FAQs - FDA EUA and Literature Update > What is an Emergency Use Authorization (EUA)?

What is an Emergency Use Authorization (EUA)?

posted on 1:30 PM, July 9, 2020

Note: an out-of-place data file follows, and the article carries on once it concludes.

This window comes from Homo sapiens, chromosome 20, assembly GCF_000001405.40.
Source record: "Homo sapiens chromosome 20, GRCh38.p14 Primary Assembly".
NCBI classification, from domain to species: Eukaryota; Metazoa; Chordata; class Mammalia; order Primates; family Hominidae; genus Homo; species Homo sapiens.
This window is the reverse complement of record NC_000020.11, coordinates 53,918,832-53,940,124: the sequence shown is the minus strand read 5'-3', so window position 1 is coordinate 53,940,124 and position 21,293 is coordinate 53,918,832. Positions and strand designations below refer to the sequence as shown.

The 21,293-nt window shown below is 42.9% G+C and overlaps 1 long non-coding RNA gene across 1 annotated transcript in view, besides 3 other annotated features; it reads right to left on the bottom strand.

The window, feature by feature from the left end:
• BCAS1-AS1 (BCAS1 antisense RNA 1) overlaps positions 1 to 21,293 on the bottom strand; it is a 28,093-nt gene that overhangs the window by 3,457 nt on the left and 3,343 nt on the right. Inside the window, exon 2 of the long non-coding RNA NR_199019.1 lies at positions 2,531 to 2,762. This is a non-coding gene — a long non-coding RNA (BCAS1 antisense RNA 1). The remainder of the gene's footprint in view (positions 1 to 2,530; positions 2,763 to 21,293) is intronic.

The U.S. Food and Drug Administration has the regulatory authority under the Federal Food, Drug, and Cosmetic Act (as amended) [Title 21 (Chapter 9) of the United States Code] to issue EUAs during public health emergencies to strengthen U.S. public health protections. Either unapproved medical products or unapproved uses of approved medical products (devices or drugs) can be allowed. Examples of unapproved medical products would be new tests or platforms to identify SARS-CoV-2 current or past infection. Examples of unapproved uses of approved medical products would be medications used for treating COVID-19 based on early data or extrapolations of other data in the absence of formal processing of a new drug indication application (commonly known as “off-label” use). While off-label use of a medication can occur based on accumulating medical knowledge, the existence of an EUA for a drug allows such actions as distributing medical countermeasures from the Strategic National Stockpile where applicable, and provides some liability protection for prescribing medication in a public health emergency. Prescribers are still required to report serious adverse events from medication use under an EUA through the FDA’s MedWatch Program. The FDA provides recommended guidance to manufacturers and laboratories to conduct validation for proposed tests; consumers and health professionals are encouraged to report concerns about problematic devices or fraudulent practices. Please see the FDA’s Emergency Use Authorization page for more information.